I ran into Marty once while riding an escalator at The Bay. This was before the twins had tracked him down. He commented on how young I looked. Still pretty, he said. I have a compact figure, having had no kids to stretch my stomach out of shape and unlike Silvia I have very few grey hairs. On the other hand Marty had developed quite a belly and his once curly hair had receded and flattened considerably. I didn’t mention Silvia’s secret.

The twins, Troy and Hardy, are fraternal as opposed to identical so you are not tempted to treat them as if they are the same, whether in brain, heart or soul. They call me Auntie as I have stuck by Silvia through thick and thin (unlike her husband), including her first meeting with the boys, and I am happy to be in their lives as I have no children of my own. They were raised in a congenial family of market gardeners in Simcoe County. Troy Dobson, tall and prematurely grey like his mother, took his childhood experiences to the Ontario Agricultural College in Guelph and became an expert in organic and small scale agronomy and the marketing of fair trade agricultural products for profit in third world countries. Through his travels he met and became the husband of Luisa, a Bolivian beauty, and they in turn named their daughter Silvia. This was before Troy found his mother. Maybe he knew about her long before he contacted her but talk about coincidence.

Hardy Dobson, who looks a lot like Marty, including a tendency to expand the belly, has his own law practice in Barrie, specializing in international adoptions and custody battles and has yet to get married though he has two girls. He says he is on excellent terms with their mother.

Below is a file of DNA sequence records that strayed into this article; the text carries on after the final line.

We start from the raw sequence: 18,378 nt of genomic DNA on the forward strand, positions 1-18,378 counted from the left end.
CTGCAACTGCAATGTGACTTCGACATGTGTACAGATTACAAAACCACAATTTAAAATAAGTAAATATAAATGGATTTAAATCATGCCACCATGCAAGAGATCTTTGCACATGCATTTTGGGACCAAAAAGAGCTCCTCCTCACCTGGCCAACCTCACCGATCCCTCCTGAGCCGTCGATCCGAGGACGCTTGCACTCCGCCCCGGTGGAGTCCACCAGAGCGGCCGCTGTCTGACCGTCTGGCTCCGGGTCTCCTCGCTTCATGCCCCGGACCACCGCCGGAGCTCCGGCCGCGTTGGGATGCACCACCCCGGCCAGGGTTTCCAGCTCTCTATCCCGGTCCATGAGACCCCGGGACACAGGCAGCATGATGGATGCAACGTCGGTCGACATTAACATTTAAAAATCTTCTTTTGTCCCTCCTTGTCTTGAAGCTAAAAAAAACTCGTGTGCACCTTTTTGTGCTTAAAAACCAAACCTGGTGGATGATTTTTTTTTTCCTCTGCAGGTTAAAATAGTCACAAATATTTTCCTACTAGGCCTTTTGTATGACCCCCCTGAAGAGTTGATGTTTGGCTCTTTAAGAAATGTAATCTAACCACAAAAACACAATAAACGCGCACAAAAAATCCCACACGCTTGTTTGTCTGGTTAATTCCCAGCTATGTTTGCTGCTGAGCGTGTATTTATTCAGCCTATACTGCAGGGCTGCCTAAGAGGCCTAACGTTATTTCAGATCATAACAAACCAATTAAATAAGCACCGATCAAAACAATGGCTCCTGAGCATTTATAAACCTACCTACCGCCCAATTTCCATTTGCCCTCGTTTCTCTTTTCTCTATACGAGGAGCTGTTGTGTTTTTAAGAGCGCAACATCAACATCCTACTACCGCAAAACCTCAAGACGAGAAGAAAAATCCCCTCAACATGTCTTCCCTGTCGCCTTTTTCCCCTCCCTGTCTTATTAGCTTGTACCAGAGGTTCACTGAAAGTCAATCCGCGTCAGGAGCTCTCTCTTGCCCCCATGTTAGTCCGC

So you see, Silvia is also a grandmother and I am a great aunt by association.

Now Mars had a love affair with Venus and as you know Venus is associated with love and sexual desire. This was long before the seduction of Rhea Silvia and the birth of Romulus and Remus. You may be wondering where I am going with this. Let me remind you about free love in the sixties. Let me remind you of the long formal gown I wore, of the black strapless bra and the bikini panties to match, of the silk hose and the open-toed high heels, all chosen to impress my date and all eventually removed by his expertise and my implicit cooperation, in a seedy motel. I sometimes wonder what our children could have been like, Marty’s and mine, but I will settle for Auntie.

Notice the depth of the characters, the way they are filled out with physical descriptions as well as genealogical history. This is a hyper-real world, where realistic characters flirt with the idea of divine mythological intervention. The interwoven interactions between characters are both intriguing and shameful, captivating the reader almost instantly in a short piece about lies, love, and the people who stick with us over the years.

Join us again next week for another fantastic creative piece. Also, don’t forget to submit your own work if you are looking to get your words out there!